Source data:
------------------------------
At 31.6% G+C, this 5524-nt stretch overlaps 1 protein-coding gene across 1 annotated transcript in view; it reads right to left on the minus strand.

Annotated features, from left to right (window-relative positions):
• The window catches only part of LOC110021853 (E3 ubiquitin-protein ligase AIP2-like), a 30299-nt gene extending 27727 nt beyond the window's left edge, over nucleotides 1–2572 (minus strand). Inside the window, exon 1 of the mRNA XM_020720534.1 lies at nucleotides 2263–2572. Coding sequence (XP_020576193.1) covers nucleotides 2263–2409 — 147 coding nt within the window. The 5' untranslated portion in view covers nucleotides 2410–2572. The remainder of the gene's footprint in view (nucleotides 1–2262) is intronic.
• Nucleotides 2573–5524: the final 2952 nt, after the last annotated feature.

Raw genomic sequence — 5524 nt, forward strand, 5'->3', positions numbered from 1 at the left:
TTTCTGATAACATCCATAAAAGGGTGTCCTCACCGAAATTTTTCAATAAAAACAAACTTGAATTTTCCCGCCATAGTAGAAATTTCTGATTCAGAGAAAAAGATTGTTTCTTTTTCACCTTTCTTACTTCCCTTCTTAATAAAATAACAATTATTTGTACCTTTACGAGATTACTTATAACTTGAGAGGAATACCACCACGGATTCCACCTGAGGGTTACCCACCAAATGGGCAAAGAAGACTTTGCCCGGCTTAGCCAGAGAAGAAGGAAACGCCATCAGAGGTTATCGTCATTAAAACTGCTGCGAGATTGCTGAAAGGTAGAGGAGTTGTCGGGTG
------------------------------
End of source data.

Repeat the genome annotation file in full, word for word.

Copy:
At 31.6% G+C, this 5524-nt stretch overlaps 1 protein-coding gene across 1 annotated transcript in view; it reads right to left on the minus strand.

Annotated features, from left to right (window-relative positions):
• The window catches only part of LOC110021853 (E3 ubiquitin-protein ligase AIP2-like), a 30299-nt gene extending 27727 nt beyond the window's left edge, over nucleotides 1–2572 (minus strand). Inside the window, exon 1 of the mRNA XM_020720534.1 lies at nucleotides 2263–2572. Coding sequence (XP_020576193.1) covers nucleotides 2263–2409 — 147 coding nt within the window. The 5' untranslated portion in view covers nucleotides 2410–2572. The remainder of the gene's footprint in view (nucleotides 1–2262) is intronic.
• Nucleotides 2573–5524: the final 2952 nt, after the last annotated feature.

Raw genomic sequence — 5524 nt, forward strand, 5'->3', positions numbered from 1 at the left:
TTTCTGATAACATCCATAAAAGGGTGTCCTCACCGAAATTTTTCAATAAAAACAAACTTGAATTTTCCCGCCATAGTAGAAATTTCTGATTCAGAGAAAAAGATTGTTTCTTTTTCACCTTTCTTACTTCCCTTCTTAATAAAATAACAATTATTTGTACCTTTACGAGATTACTTATAACTTGAGAGGAATACCACCACGGATTCCACCTGAGGGTTACCCACCAAATGGGCAAAGAAGACTTTGCCCGGCTTAGCCAGAGAAGAAGGAAACGCCATCAGAGGTTATCGTCATTAAAACTGCTGCGAGATTGCTGAAAGGTAGAGGAGTTGTCGGGTG